I was thinking again about Content Strategy and it occurred to me that there are two ways of looking at it.
There is what I would call the ‘Master’ view: the all-seeing eye that knows everything, plans everything and creates clear structures to realise a certain vision. This is most appropriate to the ‘Enterprise’ model, particularly for industries where compliance is incredibly important or for highly structured modular content.
The other is the ‘Darwinian’ view: life develops largely through chance, circumstance, and constraints, making use of minute building blocks (DNA) to combine and create new life forms in endless and unforeseeable combinations. And, likewise, the binary nature of digital (so simple that it’s either on or it’s off) makes content uncontainable, unconstrainable and endlessly combinable. This paradox is both a threat and an opportunity.
Everything is ‘overnetworked’ and finally unknowable, with content moving and changing and developing in an organic way, depending on the context (see again Brian O’Leary’s work). We may long for control and some publishers try their best to enforce it (DRM anyone?), but we don’t have ultimate control of content anymore.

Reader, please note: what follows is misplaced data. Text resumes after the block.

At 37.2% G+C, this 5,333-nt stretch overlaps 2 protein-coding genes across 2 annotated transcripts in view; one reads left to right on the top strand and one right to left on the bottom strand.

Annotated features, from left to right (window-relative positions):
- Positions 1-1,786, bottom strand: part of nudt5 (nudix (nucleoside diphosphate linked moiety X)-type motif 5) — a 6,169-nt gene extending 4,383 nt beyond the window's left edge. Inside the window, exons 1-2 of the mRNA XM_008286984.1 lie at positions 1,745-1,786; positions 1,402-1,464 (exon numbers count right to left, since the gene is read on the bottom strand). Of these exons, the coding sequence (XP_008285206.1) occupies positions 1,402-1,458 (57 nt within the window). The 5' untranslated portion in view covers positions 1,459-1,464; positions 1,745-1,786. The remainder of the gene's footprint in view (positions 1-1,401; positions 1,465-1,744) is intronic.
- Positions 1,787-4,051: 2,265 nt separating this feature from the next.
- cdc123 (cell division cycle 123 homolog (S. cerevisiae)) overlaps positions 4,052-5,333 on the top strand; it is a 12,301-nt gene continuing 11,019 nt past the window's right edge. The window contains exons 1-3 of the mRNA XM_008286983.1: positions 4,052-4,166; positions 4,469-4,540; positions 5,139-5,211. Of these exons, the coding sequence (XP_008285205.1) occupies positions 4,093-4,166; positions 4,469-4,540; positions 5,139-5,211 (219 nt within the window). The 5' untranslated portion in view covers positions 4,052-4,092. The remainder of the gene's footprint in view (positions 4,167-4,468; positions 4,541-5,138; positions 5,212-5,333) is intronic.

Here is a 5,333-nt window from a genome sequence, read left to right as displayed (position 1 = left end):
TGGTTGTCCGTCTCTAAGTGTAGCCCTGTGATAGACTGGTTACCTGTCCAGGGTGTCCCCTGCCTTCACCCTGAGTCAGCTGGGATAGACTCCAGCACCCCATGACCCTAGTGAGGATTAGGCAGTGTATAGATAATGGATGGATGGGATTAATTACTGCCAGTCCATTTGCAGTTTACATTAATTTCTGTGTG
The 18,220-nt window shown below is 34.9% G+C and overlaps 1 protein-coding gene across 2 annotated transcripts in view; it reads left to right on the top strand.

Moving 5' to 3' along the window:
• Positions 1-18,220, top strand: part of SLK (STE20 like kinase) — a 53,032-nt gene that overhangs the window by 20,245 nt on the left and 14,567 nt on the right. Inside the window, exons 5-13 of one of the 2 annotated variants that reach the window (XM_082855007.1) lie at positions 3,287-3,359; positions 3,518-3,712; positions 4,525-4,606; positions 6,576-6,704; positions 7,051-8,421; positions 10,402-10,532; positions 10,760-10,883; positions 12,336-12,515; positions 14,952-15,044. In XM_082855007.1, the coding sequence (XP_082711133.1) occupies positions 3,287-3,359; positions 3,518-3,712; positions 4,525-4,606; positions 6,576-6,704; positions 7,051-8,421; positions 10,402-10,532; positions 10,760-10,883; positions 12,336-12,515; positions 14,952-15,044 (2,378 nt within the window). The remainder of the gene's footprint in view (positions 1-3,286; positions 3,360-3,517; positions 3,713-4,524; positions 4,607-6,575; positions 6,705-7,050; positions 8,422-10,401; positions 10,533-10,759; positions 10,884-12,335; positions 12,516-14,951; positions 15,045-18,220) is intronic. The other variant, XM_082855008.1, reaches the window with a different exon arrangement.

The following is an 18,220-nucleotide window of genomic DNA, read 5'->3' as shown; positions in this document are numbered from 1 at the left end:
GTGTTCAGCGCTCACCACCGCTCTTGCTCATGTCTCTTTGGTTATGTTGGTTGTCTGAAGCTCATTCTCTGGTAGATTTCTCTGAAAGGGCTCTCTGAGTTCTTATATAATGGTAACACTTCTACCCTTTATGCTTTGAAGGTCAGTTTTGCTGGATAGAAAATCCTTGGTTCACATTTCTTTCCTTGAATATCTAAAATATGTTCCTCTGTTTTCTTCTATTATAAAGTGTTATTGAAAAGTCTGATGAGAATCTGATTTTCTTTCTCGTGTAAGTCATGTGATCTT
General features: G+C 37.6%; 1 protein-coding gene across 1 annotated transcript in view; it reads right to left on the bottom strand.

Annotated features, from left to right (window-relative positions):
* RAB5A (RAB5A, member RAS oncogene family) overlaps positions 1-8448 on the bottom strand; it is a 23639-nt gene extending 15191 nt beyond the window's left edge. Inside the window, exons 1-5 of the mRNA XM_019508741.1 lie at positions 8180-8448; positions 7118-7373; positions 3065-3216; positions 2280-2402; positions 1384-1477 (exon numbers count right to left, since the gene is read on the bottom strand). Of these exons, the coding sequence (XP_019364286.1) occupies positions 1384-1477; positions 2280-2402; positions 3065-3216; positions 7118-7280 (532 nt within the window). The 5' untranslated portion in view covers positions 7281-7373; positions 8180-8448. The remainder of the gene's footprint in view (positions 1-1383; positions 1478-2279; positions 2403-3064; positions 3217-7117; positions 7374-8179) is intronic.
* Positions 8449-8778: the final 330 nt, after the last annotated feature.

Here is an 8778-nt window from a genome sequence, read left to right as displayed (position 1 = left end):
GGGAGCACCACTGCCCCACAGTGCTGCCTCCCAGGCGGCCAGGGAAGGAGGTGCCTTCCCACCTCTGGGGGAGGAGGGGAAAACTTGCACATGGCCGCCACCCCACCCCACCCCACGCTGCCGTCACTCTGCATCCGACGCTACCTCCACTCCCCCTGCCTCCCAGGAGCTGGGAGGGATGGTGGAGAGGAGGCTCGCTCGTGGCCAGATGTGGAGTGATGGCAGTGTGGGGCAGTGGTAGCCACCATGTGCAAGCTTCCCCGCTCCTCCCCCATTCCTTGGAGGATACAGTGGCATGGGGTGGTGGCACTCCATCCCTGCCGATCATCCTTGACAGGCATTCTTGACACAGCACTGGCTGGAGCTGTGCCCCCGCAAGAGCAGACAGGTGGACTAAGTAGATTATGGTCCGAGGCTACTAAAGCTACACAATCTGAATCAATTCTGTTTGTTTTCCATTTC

There is a place for standards, and I am a firm believer in them (it makes things so much easier, for one!) but perhaps it is at the ‘substrata’ that they are most important. So perhaps our job is to make sure that our content can find its way in this world for our and our authors’ benefit by concentrating on the smallest element, the ‘DNA’ if you will, by working with taxonomies and concentrating on deep tagging and metadata.
At the same time, while the content can be reduced to bits and bytes, it is created, developed and nurtured by people. We all, whether we are the content strategist, publisher or the author, want to tell stories that make hearts sing (and yes, bank accounts grow) wherever they may be.